SHARE
Share on LinkedInShare on FacebookTweet about this on TwitterShare on RedditShare on Google+Share on TumblrDigg thisShare on StumbleUponPin on PinterestShare on VKEmail this to someonePrint this page

There are few things more annoying than stumbling into an e-mail or sales page presentation that opens with this:

Dear Struggling Marketer …

Especially when you’re not struggling and haven’t been for some time.

Those three words can give recipients — even newbies — a fairly lasting impression of their presenter. It’s usually at least one of two possibilities:

  • Ignorance … they haven’t even bothered to research their intended readers; and/or
  • Arrogance … who are they to talk down to their readers like that?

If there’s not a faster way for a message to get unsubscribed, blocked, deleted, and reported as phishing for good measure, I don’t know what it is.

Simply having the common sense and decency to know that’s not the way to gain trust or authority puts you in the top half of the marketing world.

When using e-mail as a marketing vehicle — and it’s still one of the most accessible and effective mediums available — you’re doing it to serve your recipients.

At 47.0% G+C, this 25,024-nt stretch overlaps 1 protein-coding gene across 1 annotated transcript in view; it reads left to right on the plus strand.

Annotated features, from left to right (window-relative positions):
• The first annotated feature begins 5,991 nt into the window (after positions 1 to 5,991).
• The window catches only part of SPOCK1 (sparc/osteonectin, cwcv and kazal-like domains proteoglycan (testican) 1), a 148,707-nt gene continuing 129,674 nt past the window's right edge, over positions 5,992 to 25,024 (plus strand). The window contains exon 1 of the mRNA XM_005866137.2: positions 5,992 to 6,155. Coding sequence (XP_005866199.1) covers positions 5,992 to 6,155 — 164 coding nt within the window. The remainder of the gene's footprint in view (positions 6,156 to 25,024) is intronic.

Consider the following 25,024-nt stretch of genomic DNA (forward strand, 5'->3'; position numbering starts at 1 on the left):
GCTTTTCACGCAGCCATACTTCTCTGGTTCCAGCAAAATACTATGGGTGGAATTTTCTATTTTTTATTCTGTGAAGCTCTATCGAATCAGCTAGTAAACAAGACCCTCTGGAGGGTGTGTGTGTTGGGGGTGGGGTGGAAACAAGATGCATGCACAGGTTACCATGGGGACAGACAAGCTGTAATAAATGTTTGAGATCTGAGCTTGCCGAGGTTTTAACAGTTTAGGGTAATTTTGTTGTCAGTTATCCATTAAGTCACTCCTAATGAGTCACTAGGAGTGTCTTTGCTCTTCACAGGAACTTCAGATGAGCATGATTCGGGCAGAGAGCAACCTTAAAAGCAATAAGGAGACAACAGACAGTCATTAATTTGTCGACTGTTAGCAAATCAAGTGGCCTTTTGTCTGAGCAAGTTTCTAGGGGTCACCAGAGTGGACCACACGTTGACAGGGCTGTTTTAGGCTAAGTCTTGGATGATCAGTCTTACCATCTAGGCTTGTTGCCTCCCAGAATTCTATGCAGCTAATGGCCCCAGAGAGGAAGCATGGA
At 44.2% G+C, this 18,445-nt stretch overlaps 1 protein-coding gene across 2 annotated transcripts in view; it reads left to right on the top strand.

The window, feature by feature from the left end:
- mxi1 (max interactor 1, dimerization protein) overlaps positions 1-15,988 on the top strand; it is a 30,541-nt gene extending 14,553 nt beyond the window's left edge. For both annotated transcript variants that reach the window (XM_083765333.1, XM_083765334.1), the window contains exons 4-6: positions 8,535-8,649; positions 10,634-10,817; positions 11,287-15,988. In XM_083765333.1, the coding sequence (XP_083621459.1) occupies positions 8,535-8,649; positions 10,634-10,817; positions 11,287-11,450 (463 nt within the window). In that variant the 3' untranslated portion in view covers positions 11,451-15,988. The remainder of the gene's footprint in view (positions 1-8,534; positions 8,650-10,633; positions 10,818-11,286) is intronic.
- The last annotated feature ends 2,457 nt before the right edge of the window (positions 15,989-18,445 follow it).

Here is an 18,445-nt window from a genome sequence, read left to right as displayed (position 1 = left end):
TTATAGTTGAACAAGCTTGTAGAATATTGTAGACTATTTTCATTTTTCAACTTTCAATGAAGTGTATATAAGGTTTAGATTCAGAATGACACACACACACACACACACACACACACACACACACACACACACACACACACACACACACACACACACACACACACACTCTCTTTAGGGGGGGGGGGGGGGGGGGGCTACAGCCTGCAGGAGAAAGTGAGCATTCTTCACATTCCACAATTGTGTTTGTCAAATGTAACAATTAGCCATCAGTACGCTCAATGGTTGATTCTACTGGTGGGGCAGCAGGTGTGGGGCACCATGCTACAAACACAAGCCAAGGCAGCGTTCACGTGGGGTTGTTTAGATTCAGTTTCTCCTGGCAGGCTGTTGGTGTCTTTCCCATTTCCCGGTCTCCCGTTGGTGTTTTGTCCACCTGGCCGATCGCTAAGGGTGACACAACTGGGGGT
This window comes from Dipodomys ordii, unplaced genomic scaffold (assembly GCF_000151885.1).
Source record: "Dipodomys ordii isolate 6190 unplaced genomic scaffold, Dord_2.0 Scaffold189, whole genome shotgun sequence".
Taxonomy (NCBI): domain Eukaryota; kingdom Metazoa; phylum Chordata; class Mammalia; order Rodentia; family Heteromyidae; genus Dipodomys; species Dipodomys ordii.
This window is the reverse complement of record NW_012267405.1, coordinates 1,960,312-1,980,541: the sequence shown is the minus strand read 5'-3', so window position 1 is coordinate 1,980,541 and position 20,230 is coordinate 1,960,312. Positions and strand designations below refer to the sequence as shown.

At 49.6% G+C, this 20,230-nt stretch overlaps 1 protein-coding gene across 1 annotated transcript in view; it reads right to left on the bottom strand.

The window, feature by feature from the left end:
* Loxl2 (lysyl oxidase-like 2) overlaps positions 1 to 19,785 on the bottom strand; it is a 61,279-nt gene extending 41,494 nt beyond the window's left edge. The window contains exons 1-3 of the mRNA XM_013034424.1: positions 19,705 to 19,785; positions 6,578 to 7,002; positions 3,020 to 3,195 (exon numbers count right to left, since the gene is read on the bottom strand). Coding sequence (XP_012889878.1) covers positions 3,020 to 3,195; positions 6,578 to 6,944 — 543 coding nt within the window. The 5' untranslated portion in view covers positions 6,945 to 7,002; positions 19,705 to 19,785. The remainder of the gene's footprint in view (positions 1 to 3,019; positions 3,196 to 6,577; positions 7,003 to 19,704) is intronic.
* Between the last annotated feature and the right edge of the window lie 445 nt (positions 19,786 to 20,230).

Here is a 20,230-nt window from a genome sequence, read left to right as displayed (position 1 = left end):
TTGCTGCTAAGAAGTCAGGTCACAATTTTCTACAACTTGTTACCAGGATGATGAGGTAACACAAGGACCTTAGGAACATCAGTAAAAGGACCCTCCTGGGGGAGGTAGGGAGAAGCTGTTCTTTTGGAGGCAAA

Knowing your recipients’ traits is a strong start in connecting with them.

The next task is to provide content that they’ll want to open.

Here’s an example of how we apply a few of these tips and techniques to one of the mailing lists for Fanorama, the online store associated with The Daily Player, which is our top-rated snarky sports site.

Our target market, basically, is college-educated millennials — with an eye for the Gen Y crowd (those born in the mid-1990s onward) — who follow sports and can often bring a healthy dose of cynicism to their content consumption.

daily playerWe’ve been known to turn the snark-o-meter up to 11 in our articles, but we dial it back ever so slightly at the store. Still, we’ve come to find our readers expect a bit of an attitude from us.

Thus, when we send a reminder via our autoresponder that a shopper departed and left something in his or her cart, we’ve got a follow-up e-mail entitled:

Your cart is about to explode, scattering its contents to the wind

fanorama abandoned cart follow-up message***

The title sounds enough like us to encourage our readers to open it, and we couch our message to make the point spiced with the sort of tone they’d expect from us.

Humor can help make your message memorable, but make sure it’s received in the spirit it’s intended.

Incidentally, AWeber offers a free e-mail list growth course that’s worth taking.

It features four hours of instruction over six videos, covering fundamentals essential to a successful e-mail campaign.

E-mail is one of the most effective means of getting one-on-one attention from your recipients. That sorta ratio can lead to Dot Com success if you put yourself in position to make it count.

Share on LinkedInShare on FacebookTweet about this on TwitterShare on RedditShare on Google+Share on TumblrDigg thisShare on StumbleUponPin on PinterestShare on VKEmail this to someonePrint this page